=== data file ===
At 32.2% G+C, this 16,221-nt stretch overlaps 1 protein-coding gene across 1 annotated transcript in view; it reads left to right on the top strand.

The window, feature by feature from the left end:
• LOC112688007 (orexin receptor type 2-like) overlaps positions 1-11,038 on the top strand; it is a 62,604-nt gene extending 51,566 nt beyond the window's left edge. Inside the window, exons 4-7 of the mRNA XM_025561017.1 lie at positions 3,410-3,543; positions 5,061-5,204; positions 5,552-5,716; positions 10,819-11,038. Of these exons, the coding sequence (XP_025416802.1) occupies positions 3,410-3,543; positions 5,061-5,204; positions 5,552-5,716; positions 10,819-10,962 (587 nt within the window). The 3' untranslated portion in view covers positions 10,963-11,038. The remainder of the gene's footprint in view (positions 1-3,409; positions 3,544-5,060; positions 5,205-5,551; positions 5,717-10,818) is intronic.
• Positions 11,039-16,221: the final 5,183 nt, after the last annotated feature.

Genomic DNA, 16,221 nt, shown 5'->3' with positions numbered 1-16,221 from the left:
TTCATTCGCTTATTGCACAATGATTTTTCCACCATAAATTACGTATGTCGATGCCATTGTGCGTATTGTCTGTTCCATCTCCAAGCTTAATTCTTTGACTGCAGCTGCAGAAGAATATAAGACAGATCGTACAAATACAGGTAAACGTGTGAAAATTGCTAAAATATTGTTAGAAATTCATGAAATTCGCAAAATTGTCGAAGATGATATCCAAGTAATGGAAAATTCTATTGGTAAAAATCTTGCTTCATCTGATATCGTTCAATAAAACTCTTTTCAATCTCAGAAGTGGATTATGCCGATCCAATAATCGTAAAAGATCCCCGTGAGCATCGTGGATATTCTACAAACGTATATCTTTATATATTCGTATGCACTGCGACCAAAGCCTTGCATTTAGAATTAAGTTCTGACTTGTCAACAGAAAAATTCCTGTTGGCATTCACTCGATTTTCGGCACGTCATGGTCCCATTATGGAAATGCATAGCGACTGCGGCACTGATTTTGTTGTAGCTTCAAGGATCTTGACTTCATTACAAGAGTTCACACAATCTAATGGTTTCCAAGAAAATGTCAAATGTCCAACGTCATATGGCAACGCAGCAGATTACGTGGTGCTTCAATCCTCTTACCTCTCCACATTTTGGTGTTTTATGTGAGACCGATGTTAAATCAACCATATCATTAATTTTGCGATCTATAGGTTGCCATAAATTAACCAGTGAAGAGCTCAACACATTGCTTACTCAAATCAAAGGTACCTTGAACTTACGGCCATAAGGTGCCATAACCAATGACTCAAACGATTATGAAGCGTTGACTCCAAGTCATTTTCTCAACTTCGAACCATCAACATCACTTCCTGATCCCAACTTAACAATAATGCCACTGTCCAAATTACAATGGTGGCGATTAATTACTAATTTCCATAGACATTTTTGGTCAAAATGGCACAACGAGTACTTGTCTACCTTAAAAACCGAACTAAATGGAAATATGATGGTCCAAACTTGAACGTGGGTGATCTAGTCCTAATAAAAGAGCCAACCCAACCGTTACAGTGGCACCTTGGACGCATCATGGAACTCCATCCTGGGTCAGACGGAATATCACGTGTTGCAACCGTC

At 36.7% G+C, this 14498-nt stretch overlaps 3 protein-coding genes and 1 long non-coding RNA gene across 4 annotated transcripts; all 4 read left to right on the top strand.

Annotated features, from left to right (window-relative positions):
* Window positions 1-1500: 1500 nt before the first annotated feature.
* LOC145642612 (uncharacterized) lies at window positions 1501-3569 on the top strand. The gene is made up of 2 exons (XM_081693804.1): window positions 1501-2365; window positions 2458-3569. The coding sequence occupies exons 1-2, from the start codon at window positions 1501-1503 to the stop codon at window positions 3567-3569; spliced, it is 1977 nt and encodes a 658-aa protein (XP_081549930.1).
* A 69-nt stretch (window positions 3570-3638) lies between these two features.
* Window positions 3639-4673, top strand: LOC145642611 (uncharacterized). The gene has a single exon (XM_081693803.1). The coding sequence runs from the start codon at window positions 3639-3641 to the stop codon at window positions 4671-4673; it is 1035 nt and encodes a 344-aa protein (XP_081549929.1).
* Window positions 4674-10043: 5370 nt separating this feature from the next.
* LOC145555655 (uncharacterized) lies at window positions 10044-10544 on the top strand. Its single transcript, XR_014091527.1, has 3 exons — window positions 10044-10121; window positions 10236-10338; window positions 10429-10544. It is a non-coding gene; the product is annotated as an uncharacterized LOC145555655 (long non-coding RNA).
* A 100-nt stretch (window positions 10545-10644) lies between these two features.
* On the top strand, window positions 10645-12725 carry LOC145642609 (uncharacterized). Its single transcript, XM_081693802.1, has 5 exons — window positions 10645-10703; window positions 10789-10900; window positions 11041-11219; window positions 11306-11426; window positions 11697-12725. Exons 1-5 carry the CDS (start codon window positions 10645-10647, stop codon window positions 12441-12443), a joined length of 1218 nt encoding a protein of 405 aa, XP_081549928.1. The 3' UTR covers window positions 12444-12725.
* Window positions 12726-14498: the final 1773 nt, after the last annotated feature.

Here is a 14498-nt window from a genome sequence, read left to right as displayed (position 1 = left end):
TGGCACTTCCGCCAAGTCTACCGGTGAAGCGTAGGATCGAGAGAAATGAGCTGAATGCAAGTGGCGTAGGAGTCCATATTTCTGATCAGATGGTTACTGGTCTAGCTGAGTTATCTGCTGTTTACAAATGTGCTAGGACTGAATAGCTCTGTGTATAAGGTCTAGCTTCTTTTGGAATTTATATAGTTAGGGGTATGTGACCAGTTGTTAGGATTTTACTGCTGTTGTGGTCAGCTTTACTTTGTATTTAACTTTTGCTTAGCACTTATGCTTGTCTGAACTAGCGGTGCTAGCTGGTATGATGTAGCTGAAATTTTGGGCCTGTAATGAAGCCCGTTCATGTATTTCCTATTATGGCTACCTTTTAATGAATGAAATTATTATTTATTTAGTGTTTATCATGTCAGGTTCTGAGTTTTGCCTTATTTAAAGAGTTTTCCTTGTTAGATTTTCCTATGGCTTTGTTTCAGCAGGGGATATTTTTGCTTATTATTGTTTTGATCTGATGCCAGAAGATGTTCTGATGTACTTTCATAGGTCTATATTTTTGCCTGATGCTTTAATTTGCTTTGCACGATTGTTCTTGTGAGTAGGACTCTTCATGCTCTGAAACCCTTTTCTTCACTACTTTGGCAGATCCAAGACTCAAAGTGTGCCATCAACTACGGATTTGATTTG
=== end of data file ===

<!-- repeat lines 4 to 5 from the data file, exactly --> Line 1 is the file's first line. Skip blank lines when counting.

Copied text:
• Positions 11,039-16,221: the final 5,183 nt, after the last annotated feature.

Genomic DNA, 16,221 nt, shown 5'->3' with positions numbered 1-16,221 from the left: